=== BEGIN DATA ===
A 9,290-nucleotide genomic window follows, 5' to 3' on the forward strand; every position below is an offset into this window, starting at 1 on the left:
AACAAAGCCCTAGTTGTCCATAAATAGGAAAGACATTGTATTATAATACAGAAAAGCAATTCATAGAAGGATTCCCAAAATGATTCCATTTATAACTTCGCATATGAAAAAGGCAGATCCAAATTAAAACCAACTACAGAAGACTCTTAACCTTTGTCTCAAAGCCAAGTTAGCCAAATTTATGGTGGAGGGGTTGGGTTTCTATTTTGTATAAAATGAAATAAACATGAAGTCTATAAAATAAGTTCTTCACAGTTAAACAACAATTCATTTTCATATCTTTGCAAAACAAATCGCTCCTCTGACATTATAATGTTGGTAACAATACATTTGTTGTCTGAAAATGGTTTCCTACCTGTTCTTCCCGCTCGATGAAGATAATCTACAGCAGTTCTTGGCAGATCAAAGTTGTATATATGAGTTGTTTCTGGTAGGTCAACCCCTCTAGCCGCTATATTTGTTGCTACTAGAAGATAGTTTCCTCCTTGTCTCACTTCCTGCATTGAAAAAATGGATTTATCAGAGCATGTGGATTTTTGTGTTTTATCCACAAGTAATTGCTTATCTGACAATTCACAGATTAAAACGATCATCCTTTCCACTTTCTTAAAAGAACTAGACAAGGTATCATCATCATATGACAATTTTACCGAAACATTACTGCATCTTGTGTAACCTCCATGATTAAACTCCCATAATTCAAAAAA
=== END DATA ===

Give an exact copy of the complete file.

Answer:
A 9,290-nucleotide genomic window follows, 5' to 3' on the forward strand; every position below is an offset into this window, starting at 1 on the left:
AACAAAGCCCTAGTTGTCCATAAATAGGAAAGACATTGTATTATAATACAGAAAAGCAATTCATAGAAGGATTCCCAAAATGATTCCATTTATAACTTCGCATATGAAAAAGGCAGATCCAAATTAAAACCAACTACAGAAGACTCTTAACCTTTGTCTCAAAGCCAAGTTAGCCAAATTTATGGTGGAGGGGTTGGGTTTCTATTTTGTATAAAATGAAATAAACATGAAGTCTATAAAATAAGTTCTTCACAGTTAAACAACAATTCATTTTCATATCTTTGCAAAACAAATCGCTCCTCTGACATTATAATGTTGGTAACAATACATTTGTTGTCTGAAAATGGTTTCCTACCTGTTCTTCCCGCTCGATGAAGATAATCTACAGCAGTTCTTGGCAGATCAAAGTTGTATATATGAGTTGTTTCTGGTAGGTCAACCCCTCTAGCCGCTATATTTGTTGCTACTAGAAGATAGTTTCCTCCTTGTCTCACTTCCTGCATTGAAAAAATGGATTTATCAGAGCATGTGGATTTTTGTGTTTTATCCACAAGTAATTGCTTATCTGACAATTCACAGATTAAAACGATCATCCTTTCCACTTTCTTAAAAGAACTAGACAAGGTATCATCATCATATGACAATTTTACCGAAACATTACTGCATCTTGTGTAACCTCCATGATTAAACTCCCATAATTCAAAAAA